In my worst nightmares, I never dreamed where life would take me.
We were a perfect, happy family. So happy, so close.
We didn’t have much, but we were happy with what we had.
The first wave of Covid caught us, like so many others, unaware.
We lived through lockdown, through loneliness, through repeated quarantines.
Our financial situation fluctuated, but there were so many others in the same boat that we just hoped and prayed that we’d get past it.
We never imagined that we’d be struck by the worst of all.
It started with a light cough that worsened. We weren’t worried at first.
Didn’t almost everyone get corona and pull through? And my husband was young and robust.
But the cough worsened, and before long, he was hospitalized.
It was only a matter of days before complications set in.
His condition deteriorated fast. So fast that we were entirely unprepared when the news came.
Shock. Heartbreak. Devastation. Ineffable grief.
From a happy loving wife and mother of two darlings, I became a widow of two tiny orphans.
I had little choice but to collect myself, pick up the fragments of my shattered world and try to offer my little ones an illusion of stability.
Not long after that, Russia invaded our home in Ukraine.
Like everyone, I was sure that it would be a matter of days, weeks maximum.
Yet as the days dragged by, we began experiencing what it meant to live in hell.
My children woke up screaming at night. Every slight noise made them jump.
Our region became a warzone. Danger and death lurked on every corner.
One day, I just couldn’t take it anymore, and I packed several bags, took my two children in the double stroller and fled.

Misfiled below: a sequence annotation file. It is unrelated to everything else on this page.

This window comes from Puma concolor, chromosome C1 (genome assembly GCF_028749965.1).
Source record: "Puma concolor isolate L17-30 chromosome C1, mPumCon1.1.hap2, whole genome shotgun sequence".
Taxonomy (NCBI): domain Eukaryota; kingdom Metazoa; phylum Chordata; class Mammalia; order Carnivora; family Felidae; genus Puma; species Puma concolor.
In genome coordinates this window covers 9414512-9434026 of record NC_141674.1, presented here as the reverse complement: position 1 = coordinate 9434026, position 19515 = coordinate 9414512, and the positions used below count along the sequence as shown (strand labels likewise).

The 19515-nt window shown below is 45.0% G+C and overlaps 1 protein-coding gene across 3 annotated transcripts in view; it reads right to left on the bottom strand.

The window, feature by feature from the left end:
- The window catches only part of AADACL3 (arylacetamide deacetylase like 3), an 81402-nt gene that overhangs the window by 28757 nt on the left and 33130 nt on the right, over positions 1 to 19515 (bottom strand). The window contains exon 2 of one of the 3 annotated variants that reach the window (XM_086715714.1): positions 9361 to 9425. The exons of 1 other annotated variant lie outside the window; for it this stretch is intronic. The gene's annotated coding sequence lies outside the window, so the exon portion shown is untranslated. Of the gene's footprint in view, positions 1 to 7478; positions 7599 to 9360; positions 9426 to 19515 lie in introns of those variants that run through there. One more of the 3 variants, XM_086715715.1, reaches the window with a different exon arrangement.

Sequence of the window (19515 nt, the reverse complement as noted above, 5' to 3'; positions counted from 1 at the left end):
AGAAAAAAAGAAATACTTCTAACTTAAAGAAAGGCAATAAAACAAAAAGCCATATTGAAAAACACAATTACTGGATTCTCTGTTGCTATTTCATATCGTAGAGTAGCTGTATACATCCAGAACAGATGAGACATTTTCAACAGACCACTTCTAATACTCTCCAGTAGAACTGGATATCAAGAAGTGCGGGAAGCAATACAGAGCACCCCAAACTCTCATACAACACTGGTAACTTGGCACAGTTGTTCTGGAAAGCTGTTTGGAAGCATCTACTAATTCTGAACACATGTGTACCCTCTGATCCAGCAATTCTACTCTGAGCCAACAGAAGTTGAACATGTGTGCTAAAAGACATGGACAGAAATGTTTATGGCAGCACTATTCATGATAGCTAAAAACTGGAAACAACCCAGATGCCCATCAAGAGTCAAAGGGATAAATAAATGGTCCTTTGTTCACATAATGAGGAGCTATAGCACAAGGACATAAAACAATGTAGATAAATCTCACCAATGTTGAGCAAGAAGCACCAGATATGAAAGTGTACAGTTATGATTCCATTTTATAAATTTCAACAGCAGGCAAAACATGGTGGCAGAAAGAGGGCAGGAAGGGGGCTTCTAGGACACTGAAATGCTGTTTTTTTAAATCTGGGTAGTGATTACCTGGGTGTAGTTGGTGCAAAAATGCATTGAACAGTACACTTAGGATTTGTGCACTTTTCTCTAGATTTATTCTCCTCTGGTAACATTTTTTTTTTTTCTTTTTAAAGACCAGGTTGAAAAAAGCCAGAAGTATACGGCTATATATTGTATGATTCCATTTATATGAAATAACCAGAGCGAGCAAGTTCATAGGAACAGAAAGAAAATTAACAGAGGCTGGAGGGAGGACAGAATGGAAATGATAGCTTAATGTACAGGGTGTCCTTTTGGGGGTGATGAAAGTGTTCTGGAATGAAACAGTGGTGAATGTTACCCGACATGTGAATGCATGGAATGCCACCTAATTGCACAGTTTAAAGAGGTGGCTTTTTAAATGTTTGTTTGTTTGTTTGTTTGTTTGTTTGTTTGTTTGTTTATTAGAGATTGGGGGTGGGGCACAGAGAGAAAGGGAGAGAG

The escape route was harsh, cruel and replete with danger.
I was a fresh widow with two babies. All I wanted was a safe haven.
Words can’t describe the horrors we endured throughout the days and weeks of our escape.
I was alone with the babies. I didn’t have a spare hand, and I could only take what was absolutely critical.
If I wanted to live, I couldn’t afford to think about tomorrow, only the here and now.
Several impossible days passed until we finally crossed the border into Poland.
The wonderful Jewish community welcomed us with open arms, offered us a place to sleep and fresh changes of clothes.
But then I had to start the hunt for an apartment, a job, and arrangements for the children.
I needed to start life again—not from zero, but from a giant void.
Sometime during those macabre weeks, I noticed that Mordechai wasn’t feeling well.
It wasn’t surprising after all he’d been through.
On the contrary, it would be strange if he’d be acting normal, I thought.
I felt strangely satisfied that my little one had found a way to express his hardship in his own way. He’d been—and was still going through—so much, poor thing.
It was normal for him to cry a lot, to be clingy, weak and even lethargic at times.
But when his fever spiked for no apparent reason and didn’t go down, I got worried.
The survival instincts that I’d honed sprang into action, screaming that something was terribly, terribly wrong with Mordechai.
I didn’t have proper medical coverage yet, but that didn’t stop me from seeing a doctor.
He immediately ordered blood tests, and within two days, we received the devastating diagnosis:
There was no time to waste, and Mordechai started an aggressive chemo plan immediately.
It’s been several weeks, and now we’re home from the hospital.
Little Mordechai wanders around our squalid rental, searching for Abba.
But Abba isn’t here.
But no one answers his pathetic call.
He cries until he’s spent, and then he just lies down on the floor too weak from the day’s treatments to cry anymore.
And I cry with him.
Because I’ve lost my husband, and I’ve lost my home.
And now I’m scared that I’ll lose my baby.
Please help me! I can’t go on anymore!